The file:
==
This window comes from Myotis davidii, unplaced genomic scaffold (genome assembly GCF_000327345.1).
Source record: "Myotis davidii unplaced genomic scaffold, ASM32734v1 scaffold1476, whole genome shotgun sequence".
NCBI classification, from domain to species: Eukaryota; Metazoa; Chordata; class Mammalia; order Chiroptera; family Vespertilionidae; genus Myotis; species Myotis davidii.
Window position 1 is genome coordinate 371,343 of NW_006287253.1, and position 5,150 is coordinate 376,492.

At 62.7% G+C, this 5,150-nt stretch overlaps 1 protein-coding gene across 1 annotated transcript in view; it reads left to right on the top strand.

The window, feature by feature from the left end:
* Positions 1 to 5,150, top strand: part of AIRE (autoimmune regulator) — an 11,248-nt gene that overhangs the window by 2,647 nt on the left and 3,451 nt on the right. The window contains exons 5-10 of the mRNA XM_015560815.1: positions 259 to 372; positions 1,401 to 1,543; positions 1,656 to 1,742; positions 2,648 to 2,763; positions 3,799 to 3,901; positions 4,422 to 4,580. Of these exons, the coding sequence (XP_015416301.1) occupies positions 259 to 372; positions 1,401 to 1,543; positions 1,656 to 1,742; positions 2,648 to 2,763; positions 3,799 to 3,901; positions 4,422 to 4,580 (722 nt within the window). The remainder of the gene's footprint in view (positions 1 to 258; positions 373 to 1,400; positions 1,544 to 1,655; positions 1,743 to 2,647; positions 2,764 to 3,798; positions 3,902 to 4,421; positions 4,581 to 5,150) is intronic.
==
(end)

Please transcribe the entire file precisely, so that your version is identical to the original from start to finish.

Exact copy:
This window comes from Myotis davidii, unplaced genomic scaffold (genome assembly GCF_000327345.1).
Source record: "Myotis davidii unplaced genomic scaffold, ASM32734v1 scaffold1476, whole genome shotgun sequence".
NCBI classification, from domain to species: Eukaryota; Metazoa; Chordata; class Mammalia; order Chiroptera; family Vespertilionidae; genus Myotis; species Myotis davidii.
Window position 1 is genome coordinate 371,343 of NW_006287253.1, and position 5,150 is coordinate 376,492.

At 62.7% G+C, this 5,150-nt stretch overlaps 1 protein-coding gene across 1 annotated transcript in view; it reads left to right on the top strand.

The window, feature by feature from the left end:
* Positions 1 to 5,150, top strand: part of AIRE (autoimmune regulator) — an 11,248-nt gene that overhangs the window by 2,647 nt on the left and 3,451 nt on the right. The window contains exons 5-10 of the mRNA XM_015560815.1: positions 259 to 372; positions 1,401 to 1,543; positions 1,656 to 1,742; positions 2,648 to 2,763; positions 3,799 to 3,901; positions 4,422 to 4,580. Of these exons, the coding sequence (XP_015416301.1) occupies positions 259 to 372; positions 1,401 to 1,543; positions 1,656 to 1,742; positions 2,648 to 2,763; positions 3,799 to 3,901; positions 4,422 to 4,580 (722 nt within the window). The remainder of the gene's footprint in view (positions 1 to 258; positions 373 to 1,400; positions 1,544 to 1,655; positions 1,743 to 2,647; positions 2,764 to 3,798; positions 3,902 to 4,421; positions 4,581 to 5,150) is intronic.